Kampala, November 21 2023
Despite public denouncements of the controversial EACOP pipeline, these investors continue to plough USD five billion into one of the pipeline’s problematic Chinese shareholders.
In the wake of multiple reports on EACOP’s harmful impacts on human rights, climate and the environment, many leading Western financial institutions have pledged to withdraw their involvement in this project.
In recent years, banks like Citigroup, HSBC, Mizuho, Société Générale, Mitsubishi UFJ, Credit Suisse and JP Morgan Chase have formally stated that they will not be a part of EACOP
Yet despite these public commitments, research by Just Finance International (JFI) has found that all the above-mentioned banks — as well as several other leading investors — are still backing EACOP through one of its consortium partners: the Chinese parastatal oil company China National Offshore Oil Corporation (CNOOC).
Since 2018, the consortium behind EACOP – led by the French multinational TotalEnergies – has acquired farmland and residential areas along the 1,443 km pipeline route between Uganda’s Lake Albert and the shore of Tanzania. According to a European Parliament resolution, this has placed over 100,000 people in Tanzania and Uganda at risk of imminent displacement.
EACOP will also threaten the biodiversity in the region. The pipeline will cross seven forest reserves, two game reserves, two game-controlled areas and one open area supporting wildlife management. In total, the pipeline will cover 295 km of conserved and protected lands and impact nearly 2,000 square kilometers of protected wildlife habitats.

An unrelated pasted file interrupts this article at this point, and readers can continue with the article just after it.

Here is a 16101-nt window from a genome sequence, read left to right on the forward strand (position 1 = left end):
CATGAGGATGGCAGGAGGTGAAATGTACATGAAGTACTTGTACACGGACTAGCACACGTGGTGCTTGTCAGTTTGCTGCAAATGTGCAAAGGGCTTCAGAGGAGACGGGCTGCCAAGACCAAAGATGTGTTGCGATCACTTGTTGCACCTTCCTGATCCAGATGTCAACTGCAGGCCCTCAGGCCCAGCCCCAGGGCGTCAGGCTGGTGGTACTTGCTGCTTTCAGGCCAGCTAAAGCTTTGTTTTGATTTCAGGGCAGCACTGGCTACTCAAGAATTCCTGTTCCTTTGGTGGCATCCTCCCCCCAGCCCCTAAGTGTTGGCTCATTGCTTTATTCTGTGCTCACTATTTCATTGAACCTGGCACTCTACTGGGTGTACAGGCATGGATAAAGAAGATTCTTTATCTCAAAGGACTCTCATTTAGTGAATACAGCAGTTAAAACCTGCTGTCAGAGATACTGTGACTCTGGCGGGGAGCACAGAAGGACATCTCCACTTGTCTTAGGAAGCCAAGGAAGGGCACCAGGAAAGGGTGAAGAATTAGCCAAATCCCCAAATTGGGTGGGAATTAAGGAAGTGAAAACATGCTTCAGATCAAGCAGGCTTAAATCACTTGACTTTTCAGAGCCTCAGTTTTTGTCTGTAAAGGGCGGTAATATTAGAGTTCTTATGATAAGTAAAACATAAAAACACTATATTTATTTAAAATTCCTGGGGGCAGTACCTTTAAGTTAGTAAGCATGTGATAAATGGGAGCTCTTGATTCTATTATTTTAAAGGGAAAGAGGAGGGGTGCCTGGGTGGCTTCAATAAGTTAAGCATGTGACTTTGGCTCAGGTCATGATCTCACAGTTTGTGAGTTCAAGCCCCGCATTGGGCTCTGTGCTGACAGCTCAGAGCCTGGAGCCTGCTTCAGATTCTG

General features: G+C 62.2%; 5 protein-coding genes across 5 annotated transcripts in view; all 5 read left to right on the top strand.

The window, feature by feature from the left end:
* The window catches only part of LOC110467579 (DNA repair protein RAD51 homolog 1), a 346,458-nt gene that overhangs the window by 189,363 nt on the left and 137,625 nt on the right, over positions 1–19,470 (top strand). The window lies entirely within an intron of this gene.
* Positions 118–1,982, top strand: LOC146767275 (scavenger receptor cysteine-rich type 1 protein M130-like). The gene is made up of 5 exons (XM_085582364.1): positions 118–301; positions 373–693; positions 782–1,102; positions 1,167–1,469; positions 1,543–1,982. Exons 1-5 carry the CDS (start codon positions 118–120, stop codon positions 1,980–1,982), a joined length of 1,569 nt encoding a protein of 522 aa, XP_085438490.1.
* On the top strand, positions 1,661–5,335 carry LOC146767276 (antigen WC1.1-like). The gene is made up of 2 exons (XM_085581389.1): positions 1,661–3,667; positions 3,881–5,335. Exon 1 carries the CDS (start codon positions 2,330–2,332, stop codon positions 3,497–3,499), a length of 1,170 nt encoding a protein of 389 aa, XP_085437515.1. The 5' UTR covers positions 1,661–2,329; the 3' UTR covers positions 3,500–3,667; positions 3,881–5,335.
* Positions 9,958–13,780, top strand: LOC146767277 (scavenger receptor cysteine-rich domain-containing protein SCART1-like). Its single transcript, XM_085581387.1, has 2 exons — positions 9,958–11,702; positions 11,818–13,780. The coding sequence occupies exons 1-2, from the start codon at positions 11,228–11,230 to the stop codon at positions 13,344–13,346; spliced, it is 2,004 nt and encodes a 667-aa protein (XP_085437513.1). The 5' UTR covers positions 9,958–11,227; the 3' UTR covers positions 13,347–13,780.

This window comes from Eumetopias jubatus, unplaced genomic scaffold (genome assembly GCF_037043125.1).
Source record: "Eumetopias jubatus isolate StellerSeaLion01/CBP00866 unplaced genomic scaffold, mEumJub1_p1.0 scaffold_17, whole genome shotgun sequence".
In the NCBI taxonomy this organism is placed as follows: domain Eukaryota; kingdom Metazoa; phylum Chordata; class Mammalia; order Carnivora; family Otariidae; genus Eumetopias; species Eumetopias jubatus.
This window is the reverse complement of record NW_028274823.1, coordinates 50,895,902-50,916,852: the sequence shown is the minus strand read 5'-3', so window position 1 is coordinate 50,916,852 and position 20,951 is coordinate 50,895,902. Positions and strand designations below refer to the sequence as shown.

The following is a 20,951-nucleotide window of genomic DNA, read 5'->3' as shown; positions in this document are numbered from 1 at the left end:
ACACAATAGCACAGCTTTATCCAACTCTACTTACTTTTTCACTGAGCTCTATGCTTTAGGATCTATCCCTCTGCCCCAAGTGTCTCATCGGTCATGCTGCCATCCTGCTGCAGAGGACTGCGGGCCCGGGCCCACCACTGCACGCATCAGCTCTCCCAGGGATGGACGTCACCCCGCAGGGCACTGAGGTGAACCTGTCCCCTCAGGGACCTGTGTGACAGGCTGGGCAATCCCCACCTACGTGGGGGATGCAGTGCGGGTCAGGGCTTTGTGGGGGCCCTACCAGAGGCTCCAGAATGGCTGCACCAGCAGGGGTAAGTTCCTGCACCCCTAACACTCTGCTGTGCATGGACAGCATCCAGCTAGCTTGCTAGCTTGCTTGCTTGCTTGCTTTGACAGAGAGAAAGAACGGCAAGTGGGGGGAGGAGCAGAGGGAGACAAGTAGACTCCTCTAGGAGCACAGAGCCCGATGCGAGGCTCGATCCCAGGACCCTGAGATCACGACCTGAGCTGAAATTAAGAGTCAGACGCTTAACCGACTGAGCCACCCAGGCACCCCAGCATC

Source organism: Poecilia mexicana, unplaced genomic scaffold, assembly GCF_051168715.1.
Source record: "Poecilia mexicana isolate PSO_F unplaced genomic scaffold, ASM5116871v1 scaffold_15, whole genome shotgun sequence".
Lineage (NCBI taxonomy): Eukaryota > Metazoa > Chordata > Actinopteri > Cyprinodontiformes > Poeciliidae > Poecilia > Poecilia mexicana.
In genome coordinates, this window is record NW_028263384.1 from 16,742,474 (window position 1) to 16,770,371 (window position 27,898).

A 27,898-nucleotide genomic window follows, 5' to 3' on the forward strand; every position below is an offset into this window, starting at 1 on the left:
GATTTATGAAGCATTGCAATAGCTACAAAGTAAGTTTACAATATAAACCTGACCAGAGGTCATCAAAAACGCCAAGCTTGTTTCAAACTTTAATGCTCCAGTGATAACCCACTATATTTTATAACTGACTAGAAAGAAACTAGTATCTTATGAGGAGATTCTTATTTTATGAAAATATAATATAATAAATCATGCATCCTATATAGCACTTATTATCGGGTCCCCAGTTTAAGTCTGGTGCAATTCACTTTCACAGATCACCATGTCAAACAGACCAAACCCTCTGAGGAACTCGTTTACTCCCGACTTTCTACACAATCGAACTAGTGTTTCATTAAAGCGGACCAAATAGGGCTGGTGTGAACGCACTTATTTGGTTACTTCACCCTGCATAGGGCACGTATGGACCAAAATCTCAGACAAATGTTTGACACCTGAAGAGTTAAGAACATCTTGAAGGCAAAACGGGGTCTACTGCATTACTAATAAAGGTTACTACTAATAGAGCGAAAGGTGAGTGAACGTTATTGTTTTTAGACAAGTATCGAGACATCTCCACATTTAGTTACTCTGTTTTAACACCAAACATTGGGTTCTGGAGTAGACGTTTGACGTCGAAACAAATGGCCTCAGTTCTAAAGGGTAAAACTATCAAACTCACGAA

JFI has reported frequently on human rights violations, including disruptions to the livelihoods of hundreds of families due to inadequate compensation for loss of their land, crops and houses.
An analysis of available investment data by JFI shows that between 2016 and 2022 Western investors provided CNOOC with loans worth 4.7 billion USD. The market value of the 10 biggest shareholders was 342 million USD in December 2022.
JFI urges CNOOC shareholders and investors to apply pressure on the company and its operations in Uganda and Tanzania. CNOOC must adopt greater transparency in their activities and impacts, as well as open communication with the local communities, media and civil society. The company must ensure compliance to the UN’s ethical guidelines of which they are signatories. If CNOOC fails to meet these standards, its investors must immediately cease their financial support of the company.
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Just Finance works to ensure that the public budget spent globally on development and infrastructure finance is contributing to the advancement of sustainability for populations and the environment.